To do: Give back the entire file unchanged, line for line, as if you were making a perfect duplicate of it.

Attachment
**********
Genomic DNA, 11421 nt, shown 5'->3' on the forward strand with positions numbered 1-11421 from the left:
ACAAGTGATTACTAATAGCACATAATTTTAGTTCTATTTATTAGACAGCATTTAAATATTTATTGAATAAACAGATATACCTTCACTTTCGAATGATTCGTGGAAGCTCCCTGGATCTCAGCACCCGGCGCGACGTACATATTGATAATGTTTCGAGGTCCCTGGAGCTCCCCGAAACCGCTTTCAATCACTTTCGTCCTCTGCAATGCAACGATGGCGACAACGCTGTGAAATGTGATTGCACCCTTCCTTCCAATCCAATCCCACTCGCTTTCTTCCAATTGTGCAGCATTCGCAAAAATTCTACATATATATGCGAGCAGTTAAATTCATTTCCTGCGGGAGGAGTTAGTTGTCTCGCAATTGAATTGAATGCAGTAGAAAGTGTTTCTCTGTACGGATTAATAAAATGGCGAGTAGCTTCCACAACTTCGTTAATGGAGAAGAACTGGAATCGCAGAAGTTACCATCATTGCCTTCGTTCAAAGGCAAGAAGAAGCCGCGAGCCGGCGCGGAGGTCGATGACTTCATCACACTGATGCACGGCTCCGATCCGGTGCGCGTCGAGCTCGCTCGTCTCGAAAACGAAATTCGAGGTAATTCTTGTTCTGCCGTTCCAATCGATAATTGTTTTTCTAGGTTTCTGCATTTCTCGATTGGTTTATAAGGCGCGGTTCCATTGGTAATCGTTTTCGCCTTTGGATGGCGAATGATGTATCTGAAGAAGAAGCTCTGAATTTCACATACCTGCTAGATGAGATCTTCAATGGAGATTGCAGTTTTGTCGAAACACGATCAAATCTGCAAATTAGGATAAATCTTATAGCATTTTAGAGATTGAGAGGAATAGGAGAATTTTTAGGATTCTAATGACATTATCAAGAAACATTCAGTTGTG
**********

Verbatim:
Genomic DNA, 11421 nt, shown 5'->3' on the forward strand with positions numbered 1-11421 from the left:
ACAAGTGATTACTAATAGCACATAATTTTAGTTCTATTTATTAGACAGCATTTAAATATTTATTGAATAAACAGATATACCTTCACTTTCGAATGATTCGTGGAAGCTCCCTGGATCTCAGCACCCGGCGCGACGTACATATTGATAATGTTTCGAGGTCCCTGGAGCTCCCCGAAACCGCTTTCAATCACTTTCGTCCTCTGCAATGCAACGATGGCGACAACGCTGTGAAATGTGATTGCACCCTTCCTTCCAATCCAATCCCACTCGCTTTCTTCCAATTGTGCAGCATTCGCAAAAATTCTACATATATATGCGAGCAGTTAAATTCATTTCCTGCGGGAGGAGTTAGTTGTCTCGCAATTGAATTGAATGCAGTAGAAAGTGTTTCTCTGTACGGATTAATAAAATGGCGAGTAGCTTCCACAACTTCGTTAATGGAGAAGAACTGGAATCGCAGAAGTTACCATCATTGCCTTCGTTCAAAGGCAAGAAGAAGCCGCGAGCCGGCGCGGAGGTCGATGACTTCATCACACTGATGCACGGCTCCGATCCGGTGCGCGTCGAGCTCGCTCGTCTCGAAAACGAAATTCGAGGTAATTCTTGTTCTGCCGTTCCAATCGATAATTGTTTTTCTAGGTTTCTGCATTTCTCGATTGGTTTATAAGGCGCGGTTCCATTGGTAATCGTTTTCGCCTTTGGATGGCGAATGATGTATCTGAAGAAGAAGCTCTGAATTTCACATACCTGCTAGATGAGATCTTCAATGGAGATTGCAGTTTTGTCGAAACACGATCAAATCTGCAAATTAGGATAAATCTTATAGCATTTTAGAGATTGAGAGGAATAGGAGAATTTTTAGGATTCTAATGACATTATCAAGAAACATTCAGTTGTG